What is good agile governance?

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Since good governance is about the processes for making and implementing decisions, then effective governance and accountability structures are vital particularly if organizations are to successfully use an agile approach to deliver business change through the investment of programmes and projects.

But before we explore what good agile governance is, let’s distinguish between "Agile" (a delivery framework for iterative and incremental product and service delivery) versus "agile" (a mindset and organizational culture framework). For the purposes of this article, the focus will be on the latter primarily the agile principles, behaviours and culture that deliver the most value to an organization by enabling the thinking to adapt to continual change and to apply good agile governance.

To enable good agile governance, senior management delegates responsibility for delivery to the next management layer. By doing so, they enable delivery teams to self-manage, to collectively decide the best approach to deliver the work within agreed tolerances and to continuously improve velocity. Delivery teams regularly reflect on how they can become more effective and adapt to maintain and increase the quality of their work based on rapid feedback loops with the product owner.

Setting boundaries or limits, particularly for time and cost, equally applies if a project uses an Agile product delivery framework or not. Where a tolerance is exceeded, a project using a process based project management methodology such as Managing Successful Projects with PRINCE2® would seek appropriate authority to change a baseline; while a project using an Agile product delivery framework would de-scope what can be delivered based on delivery team velocity and prioritized requirements (but not the quality criteria for that product). That is, to be on time and achieving deadlines is a primary target based on what is more important to the customer. For example, the customer taking receipt of what they really need but changes are made to the level of quality within on time delivery or the customer gets everything asked but sometimes at extra cost, time or to a lesser extent.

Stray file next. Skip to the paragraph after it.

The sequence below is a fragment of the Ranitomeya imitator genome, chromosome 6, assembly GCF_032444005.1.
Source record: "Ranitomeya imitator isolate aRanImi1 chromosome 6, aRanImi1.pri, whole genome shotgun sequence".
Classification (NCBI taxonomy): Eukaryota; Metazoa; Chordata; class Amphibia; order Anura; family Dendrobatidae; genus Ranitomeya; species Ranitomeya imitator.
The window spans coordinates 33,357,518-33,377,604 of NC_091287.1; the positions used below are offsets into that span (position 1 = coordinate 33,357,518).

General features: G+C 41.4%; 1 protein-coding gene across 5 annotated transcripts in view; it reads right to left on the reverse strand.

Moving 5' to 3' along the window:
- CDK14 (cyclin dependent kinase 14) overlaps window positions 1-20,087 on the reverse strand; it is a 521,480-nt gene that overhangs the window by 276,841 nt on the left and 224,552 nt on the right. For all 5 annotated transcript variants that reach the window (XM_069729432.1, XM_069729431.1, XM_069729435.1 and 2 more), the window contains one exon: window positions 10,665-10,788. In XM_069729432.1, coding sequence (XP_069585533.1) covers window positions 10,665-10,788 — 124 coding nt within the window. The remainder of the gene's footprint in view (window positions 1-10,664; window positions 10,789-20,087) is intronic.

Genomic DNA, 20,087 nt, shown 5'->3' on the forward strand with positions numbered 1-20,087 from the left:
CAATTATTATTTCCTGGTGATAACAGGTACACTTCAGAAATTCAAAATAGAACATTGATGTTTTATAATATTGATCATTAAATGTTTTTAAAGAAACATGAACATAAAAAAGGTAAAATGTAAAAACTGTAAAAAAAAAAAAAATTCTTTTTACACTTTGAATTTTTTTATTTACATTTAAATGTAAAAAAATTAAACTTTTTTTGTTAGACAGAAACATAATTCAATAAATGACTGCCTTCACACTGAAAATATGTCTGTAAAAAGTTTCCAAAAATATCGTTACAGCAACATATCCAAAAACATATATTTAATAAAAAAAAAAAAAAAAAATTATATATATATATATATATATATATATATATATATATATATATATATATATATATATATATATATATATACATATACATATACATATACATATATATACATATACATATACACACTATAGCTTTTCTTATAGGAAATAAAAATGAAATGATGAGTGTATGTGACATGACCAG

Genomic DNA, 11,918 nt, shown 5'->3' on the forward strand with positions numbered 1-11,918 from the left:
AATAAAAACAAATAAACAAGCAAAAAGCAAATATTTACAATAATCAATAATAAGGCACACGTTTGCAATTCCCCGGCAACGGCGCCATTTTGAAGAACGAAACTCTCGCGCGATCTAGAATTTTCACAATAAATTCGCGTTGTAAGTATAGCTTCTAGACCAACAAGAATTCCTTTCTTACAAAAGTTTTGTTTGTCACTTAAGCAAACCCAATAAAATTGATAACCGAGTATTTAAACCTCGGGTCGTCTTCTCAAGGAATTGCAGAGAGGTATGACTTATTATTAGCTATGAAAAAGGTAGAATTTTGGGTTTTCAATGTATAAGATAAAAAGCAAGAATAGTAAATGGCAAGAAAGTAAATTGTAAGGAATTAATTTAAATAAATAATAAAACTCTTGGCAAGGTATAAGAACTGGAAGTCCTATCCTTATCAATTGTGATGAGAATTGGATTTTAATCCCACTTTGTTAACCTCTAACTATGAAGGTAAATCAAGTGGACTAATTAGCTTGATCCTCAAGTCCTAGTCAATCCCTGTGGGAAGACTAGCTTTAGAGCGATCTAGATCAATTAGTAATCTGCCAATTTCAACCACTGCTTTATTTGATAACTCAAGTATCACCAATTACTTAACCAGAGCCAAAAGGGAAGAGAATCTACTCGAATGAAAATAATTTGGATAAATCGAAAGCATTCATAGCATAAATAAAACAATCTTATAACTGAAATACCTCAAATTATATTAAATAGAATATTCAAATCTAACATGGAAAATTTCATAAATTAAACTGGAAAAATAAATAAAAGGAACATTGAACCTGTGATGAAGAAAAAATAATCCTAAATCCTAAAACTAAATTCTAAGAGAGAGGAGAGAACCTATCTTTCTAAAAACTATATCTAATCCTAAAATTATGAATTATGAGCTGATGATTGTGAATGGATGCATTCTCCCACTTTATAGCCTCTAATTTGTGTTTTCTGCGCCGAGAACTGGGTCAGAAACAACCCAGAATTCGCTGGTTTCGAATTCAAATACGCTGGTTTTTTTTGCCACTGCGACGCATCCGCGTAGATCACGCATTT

So good governance particularly when using agile is more about the decision making process, not what the decision is about. This mindset change is imperative so that the delivery team agrees or disagrees but commits. The technique essentially empowers people to openly communicate their perspective. Healthy debate is accepted as long as people focus on resolving the ideas and issues. At the end of the meeting, however, everyone commits to the decisions made, regardless of whether they agree or disagree. In order to deliver the organization and delivery team work together to enable collaboration, partnership and cast personal differences aside. Senior management align around the pursuit of meaningful progress towards shared outcomes. This mindset contributes to better decisions, better relationships and better morale and commitment to deliver value early to the customer. Good agile governance is about goodwill, a good understanding of roles and relationships and processes.

The National Audit Office Governance for Agile delivery report 2012 mentions in using Agile, organizations recognize that multiple layers of governance does not necessarily improve the quality of technical solutions, improve delivery efficiency or reduce the overall risk profile. However, where an organization is delivering a programme containing multiple projects or runs its business as usual operations through many agile teams such as Bimodal IT adoption, some senior managers may need to have additional control processes. But this needs to be applied with a level of appropriateness otherwise the organization risks becoming unresponsive to change.

Guiding principles for agile governance

The 4 guiding principles to enable successful governance of Agile delivery are:

  1. Governance should mirror the Agile manifesto principles, particularly the art of simplicity - maximizing the work not done is essential

    Using agile, governance is applied with a lightness of touch and proactive. Meaning that delivery teams are empowered and self-organising. But this does not mean that an undisciplined and relaxed approach is adopted but rather accountability to succeed and fail fast remains with the team, particularly one that is cross functional. A cross functional (or cross skilled team) are distinguished by their ability to function at a high level for extended periods of time, in the most efficient and effective manner possible - achieving maximum productivity with minimum wasted effort or expense.